June 14, 1775 The United States Army

President Woodrow Wilson marked the 1777 declaration in 1916 by declaring June 14 as national Flag Day. So it is we observe Flag Day and the birth of the United States Army alike, on June 14.

On May 10, 1775, twelve colonies convened the second Continental Congress in Philadelphia, Pennsylvania.  One colony was absent at the time, Georgia would come later, arriving on July 20 following their own Provincial Congress.

The Revolution had begun in April that year, with the battles of Lexington and Concord.  A primary focus of the Second Continental Congress was to manage the war effort.Regulars

The fledgling United States had no Army at this time, relying instead on ad hoc militia units organized by the colonies themselves. At this time there were approximately 22,000 such troops surrounding British forces occupying Boston, with another 5,000 or so in New York.

Continental

The Continental Congress established the ‘American Continental Army’ on June 14, 1775, authorizing 10 companies of ‘expert riflemen,’ to serve as light infantry in the siege of Boston. The next day the Congress unanimously selected George Washington to be General and Commander in Chief of all continental forces.

Two years later and also on this day the 2nd Continental Congress passed a resolution, stating that “the flag of the United States be 13 stripes, alternate red and white,” and that “the union be 13 stars, white in a blue field, representing a new constellation.”

President Woodrow Wilson marked the day in 1916 by declaring June 14 as national Flag Day. So it is we observe Flag Day and the birth of the United States Army alike, on June 14.

Other branches of the Armed services were quick to follow the establi9shment, of the Continental Army. The Navy was formed in October 1775, the Marine Corps in November. 18th century revenue cutter and rescue operations led to the formation of the United States Coast Guard in January 1915.  The Air Force spun off of the Army Air Corps in September 1947.

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Discussions for a Space force, the last of eight uniformed services and six co-equal branches of US Armed Forces began as early as 1958. The idea gained new impetus with a June 2018 order from then President Donald Trump, directing the Department of Defense begin the necessary steps to establish such an agency as a part of the US Armed Forces.

Formally established in December 2019 the Space Force was mocked in some corners. It is difficult to understand why. A dull child could easily see the strategic importance of such an organization, national defense leaning as it does on space in the modern era for navigation, intelligence, missile warning, communications, weather and precision-guided munitions, and more. This is to say nothing of the many uses we all find for satellites in our day-to-day lives.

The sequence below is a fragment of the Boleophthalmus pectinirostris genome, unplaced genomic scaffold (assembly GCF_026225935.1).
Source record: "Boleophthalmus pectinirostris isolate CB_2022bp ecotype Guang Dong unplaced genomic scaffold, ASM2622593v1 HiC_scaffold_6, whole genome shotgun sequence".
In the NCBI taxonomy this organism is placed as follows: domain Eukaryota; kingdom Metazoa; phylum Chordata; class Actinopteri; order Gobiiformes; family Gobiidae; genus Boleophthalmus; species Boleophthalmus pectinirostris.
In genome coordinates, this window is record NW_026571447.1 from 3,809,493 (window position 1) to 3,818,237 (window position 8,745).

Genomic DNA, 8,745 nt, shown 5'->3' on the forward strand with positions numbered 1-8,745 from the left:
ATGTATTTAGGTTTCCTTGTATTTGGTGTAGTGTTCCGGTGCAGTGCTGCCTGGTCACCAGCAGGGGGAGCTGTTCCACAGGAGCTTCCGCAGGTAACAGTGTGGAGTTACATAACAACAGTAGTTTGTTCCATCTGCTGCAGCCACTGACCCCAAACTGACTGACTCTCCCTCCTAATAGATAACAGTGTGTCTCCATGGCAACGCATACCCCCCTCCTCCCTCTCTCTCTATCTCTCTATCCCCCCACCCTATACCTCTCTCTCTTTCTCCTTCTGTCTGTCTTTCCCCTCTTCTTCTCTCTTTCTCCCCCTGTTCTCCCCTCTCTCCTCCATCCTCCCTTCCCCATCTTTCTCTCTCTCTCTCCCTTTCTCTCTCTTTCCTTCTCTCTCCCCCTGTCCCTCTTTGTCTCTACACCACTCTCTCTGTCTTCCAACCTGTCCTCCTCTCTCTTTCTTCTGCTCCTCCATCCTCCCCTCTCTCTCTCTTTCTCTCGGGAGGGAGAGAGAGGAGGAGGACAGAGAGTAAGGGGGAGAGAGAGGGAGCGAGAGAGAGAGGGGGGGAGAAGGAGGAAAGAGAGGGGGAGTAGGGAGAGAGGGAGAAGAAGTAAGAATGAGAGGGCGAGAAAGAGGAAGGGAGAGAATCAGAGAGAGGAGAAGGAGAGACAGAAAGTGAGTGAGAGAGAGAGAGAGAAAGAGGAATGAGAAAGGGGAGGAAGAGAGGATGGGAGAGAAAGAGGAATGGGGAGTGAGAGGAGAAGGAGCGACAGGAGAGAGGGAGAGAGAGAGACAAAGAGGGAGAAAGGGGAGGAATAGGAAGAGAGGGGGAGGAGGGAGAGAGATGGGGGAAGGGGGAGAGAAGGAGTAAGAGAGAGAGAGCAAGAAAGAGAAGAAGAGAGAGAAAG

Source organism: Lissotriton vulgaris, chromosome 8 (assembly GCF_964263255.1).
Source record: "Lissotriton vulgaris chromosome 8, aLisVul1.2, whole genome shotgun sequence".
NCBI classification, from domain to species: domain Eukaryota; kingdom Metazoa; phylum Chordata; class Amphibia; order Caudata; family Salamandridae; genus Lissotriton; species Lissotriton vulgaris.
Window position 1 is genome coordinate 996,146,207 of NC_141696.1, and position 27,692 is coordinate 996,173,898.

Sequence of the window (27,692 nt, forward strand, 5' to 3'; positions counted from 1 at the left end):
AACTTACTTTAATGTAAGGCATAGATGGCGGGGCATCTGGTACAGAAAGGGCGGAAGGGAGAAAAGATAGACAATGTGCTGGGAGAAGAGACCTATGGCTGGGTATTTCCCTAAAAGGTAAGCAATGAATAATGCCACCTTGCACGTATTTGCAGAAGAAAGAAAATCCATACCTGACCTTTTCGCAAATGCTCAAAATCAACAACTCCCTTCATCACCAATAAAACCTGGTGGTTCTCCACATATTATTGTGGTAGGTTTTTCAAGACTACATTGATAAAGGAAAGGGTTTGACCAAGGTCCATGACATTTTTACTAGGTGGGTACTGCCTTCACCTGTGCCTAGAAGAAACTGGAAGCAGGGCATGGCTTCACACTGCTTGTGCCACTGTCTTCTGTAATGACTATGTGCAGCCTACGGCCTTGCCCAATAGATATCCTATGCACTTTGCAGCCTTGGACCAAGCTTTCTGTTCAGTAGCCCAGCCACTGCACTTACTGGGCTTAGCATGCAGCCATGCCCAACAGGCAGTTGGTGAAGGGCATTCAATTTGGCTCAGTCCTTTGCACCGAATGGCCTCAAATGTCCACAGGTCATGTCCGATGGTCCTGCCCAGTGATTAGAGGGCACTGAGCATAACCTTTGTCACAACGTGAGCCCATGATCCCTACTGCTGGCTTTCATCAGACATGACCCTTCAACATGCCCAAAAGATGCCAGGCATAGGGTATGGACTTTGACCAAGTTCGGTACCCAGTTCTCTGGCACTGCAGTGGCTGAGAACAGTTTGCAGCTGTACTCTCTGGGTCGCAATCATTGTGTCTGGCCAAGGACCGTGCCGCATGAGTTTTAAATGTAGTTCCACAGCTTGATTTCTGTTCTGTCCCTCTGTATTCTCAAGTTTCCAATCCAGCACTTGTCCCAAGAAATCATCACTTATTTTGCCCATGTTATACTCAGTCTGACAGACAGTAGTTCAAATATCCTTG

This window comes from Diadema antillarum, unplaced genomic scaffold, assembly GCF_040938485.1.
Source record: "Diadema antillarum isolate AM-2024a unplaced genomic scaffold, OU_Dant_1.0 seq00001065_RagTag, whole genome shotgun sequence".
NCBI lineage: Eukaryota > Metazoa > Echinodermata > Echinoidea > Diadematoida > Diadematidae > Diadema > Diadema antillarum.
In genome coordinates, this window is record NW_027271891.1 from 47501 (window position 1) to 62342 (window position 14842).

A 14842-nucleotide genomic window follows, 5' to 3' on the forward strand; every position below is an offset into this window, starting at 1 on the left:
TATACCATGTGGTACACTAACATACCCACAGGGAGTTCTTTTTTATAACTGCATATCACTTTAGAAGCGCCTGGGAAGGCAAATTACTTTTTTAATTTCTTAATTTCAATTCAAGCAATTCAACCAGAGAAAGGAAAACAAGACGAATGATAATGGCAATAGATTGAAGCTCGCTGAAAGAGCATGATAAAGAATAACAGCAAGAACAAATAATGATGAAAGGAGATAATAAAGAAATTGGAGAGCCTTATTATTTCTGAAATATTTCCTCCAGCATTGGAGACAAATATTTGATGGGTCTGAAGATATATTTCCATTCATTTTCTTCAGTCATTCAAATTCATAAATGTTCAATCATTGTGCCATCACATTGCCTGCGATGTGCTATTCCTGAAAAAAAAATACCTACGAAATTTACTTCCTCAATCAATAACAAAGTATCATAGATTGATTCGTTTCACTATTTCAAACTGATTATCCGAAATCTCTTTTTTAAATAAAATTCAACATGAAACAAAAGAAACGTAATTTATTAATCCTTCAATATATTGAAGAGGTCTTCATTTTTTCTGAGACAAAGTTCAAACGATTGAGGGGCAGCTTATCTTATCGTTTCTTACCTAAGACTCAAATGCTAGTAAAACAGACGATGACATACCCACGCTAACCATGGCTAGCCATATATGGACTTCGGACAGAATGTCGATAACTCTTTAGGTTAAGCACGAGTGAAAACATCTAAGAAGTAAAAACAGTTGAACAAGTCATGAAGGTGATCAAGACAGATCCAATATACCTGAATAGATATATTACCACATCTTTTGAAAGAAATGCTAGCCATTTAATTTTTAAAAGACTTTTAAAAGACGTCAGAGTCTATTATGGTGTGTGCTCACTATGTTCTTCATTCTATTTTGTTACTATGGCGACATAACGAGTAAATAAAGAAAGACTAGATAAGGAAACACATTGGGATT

Most of the Continental Army was disbanded following the Treaty of Paris ended the war in 1783. The 1st and 2nd Regiments remained to become the basis of the Legion of the United States in 1792, under General Anthony Wayne. These two became the foundation of the United States Army, in 1796.

Speaking on Armed Services Day in 1953, President Dwight David Eisenhower said: “It is fitting and proper that we devote one day each year to paying special tribute to those whose constancy and courage constitute one of the bulwarks guarding the freedom of this nation and the peace of the free world.”

On the other days of the year, you might well say you can thank a teacher that you can read this essay.  Today, you can thank a soldier that you can read it in English.  Happy birthday, United States Army.

Author: Cape Cod Curmudgeon

I'm not a "Historian". I'm a father, a son and a grandfather. A widowed history geek and sometimes curmudgeon, who still likes to learn new things. I started "Today in History" back in 2013, thinking I’d learn a thing or two. I told myself I’d publish 365. The leap year changed that to 366. As I write this, I‘m well over a thousand. I do this because I want to. I make every effort to get my facts straight, but I'm as good at being wrong, as anyone else. I offer these "Today in History" stories in hopes that you'll enjoy reading them, as much as I’ve enjoyed writing them. Thank you for your interest in the history we all share. Rick Long, the “Cape Cod Curmudgeon”

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